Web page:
New Online Tool Identifies Daycare Facilities and Kindergartens with Low Immunization Rates in Contra Costa County
Tuesday, March 4, 2014
Screen shot of one of the new interactive maps that show vaccination levels at Contra Costa schools.
Contra Costa Health Services (CCHS) launched an online tool today to raise awareness about the growing number of parents who avoid school-required immunizations for their kids – a trend that threatens the entire community.
Interactive maps at cchealth.org now make it easy for parents and the community to check immunization levels at most kindergartens and child care facilities in Contra Costa County.
The maps show that the kindergartens at five elementary schools and students at 22 child care facilities are especially vulnerable to outbreaks of serious, vaccine-preventable diseases because of low immunization levels.
The recent exposure of BART riders to measles by a contagious, unvaccinated passenger underscores that these diseases remain a serious risk, said Paul Leung, Contra Costa Public Health immunization coordinator.
"High immunity levels among those exposed likely prevented more people from getting sick. But with more people skipping vaccines, that could change," Leung said. "It's important to know that it takes only 10% of a population to opt out of immunization to fuel a disease outbreak that could sicken many people, including those too young or too sick to receive vaccine."
Schools require students to receive doctor-recommended vaccines against several diseases, such as measles, whooping cough and polio, but California law allows parents with personal beliefs against vaccination to opt out.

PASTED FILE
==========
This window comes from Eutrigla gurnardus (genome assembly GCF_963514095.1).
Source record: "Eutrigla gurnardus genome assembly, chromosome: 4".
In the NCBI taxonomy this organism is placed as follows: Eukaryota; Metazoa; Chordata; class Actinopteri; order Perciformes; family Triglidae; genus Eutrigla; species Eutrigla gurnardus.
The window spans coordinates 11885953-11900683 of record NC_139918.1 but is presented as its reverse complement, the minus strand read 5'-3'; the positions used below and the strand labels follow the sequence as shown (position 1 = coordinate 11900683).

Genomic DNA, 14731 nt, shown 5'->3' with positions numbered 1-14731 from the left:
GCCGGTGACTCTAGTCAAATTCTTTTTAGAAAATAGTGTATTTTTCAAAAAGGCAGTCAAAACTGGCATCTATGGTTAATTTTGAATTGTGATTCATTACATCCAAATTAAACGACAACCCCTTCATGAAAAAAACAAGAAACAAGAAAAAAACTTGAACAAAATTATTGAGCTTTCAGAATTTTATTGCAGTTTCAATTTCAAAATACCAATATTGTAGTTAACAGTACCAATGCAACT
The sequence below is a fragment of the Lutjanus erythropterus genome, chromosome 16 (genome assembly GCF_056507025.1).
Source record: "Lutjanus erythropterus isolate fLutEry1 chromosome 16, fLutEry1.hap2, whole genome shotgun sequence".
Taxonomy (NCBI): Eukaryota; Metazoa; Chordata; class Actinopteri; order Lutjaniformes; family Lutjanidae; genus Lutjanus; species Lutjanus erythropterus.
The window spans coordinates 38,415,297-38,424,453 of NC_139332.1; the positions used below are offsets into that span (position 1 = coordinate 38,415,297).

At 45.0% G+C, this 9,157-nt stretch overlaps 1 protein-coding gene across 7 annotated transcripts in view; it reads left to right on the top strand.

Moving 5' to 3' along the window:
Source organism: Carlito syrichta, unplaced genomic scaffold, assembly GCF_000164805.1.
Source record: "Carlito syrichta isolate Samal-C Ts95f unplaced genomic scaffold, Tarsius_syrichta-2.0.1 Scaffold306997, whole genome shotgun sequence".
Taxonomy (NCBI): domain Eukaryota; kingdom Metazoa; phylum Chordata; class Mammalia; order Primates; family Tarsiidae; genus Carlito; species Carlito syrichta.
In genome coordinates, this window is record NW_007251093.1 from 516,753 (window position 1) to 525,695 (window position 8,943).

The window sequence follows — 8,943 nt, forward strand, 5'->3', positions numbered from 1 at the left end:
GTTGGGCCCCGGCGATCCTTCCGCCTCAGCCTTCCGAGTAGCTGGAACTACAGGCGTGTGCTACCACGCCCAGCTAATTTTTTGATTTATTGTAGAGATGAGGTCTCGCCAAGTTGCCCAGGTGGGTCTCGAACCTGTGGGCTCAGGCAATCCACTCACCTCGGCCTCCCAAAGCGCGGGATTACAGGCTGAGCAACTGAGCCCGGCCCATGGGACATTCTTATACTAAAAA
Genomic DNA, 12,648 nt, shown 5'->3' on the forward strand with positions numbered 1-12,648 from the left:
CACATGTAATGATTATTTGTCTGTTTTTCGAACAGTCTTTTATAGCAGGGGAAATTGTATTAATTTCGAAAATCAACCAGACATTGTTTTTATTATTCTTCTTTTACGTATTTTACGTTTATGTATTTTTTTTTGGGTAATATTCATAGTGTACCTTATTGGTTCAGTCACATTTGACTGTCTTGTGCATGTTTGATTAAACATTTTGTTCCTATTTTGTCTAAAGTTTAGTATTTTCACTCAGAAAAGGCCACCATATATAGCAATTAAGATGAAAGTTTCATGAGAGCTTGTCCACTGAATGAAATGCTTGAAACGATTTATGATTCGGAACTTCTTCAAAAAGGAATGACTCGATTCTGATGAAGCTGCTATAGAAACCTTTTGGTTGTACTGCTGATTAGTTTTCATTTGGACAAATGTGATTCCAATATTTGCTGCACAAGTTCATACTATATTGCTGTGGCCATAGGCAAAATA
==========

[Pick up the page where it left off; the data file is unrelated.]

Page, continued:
The maps show the percentage of students at each campus who did not receive all their vaccinations because parents filed a Personal Belief Exemption (PBE). The use of PBEs has increased over the past five years, both locally and statewide.
The campus with the highest 2013 kindergarten PBE level in the county – 50% – is East Bay Waldorf School in El Sobrante, which briefly closed in 2008 due to a whooping cough outbreak.
Health officials hope that a new state law that went into effect this year will improve immunization rates. The law requires families seeking a PBE to meet with their healthcare providers to discuss vaccine and disease facts, ensuring that parents have access to accurate information.
"There is no reason why children and other community members should be at increased risk of contracting whooping cough, measles and other serious diseases that can be prevented with vaccines," said Dr. Joanna Chin, a pediatrician at CCHS' Martinez Health Center. "Many of the parents I see who want to skip vaccines for their children do so based on faulty information. Access to accurate information can help parents make informed decisions."
Visit cchealth.org/immunization/school-iz-levels.php to view the maps and other information about school vaccinations.
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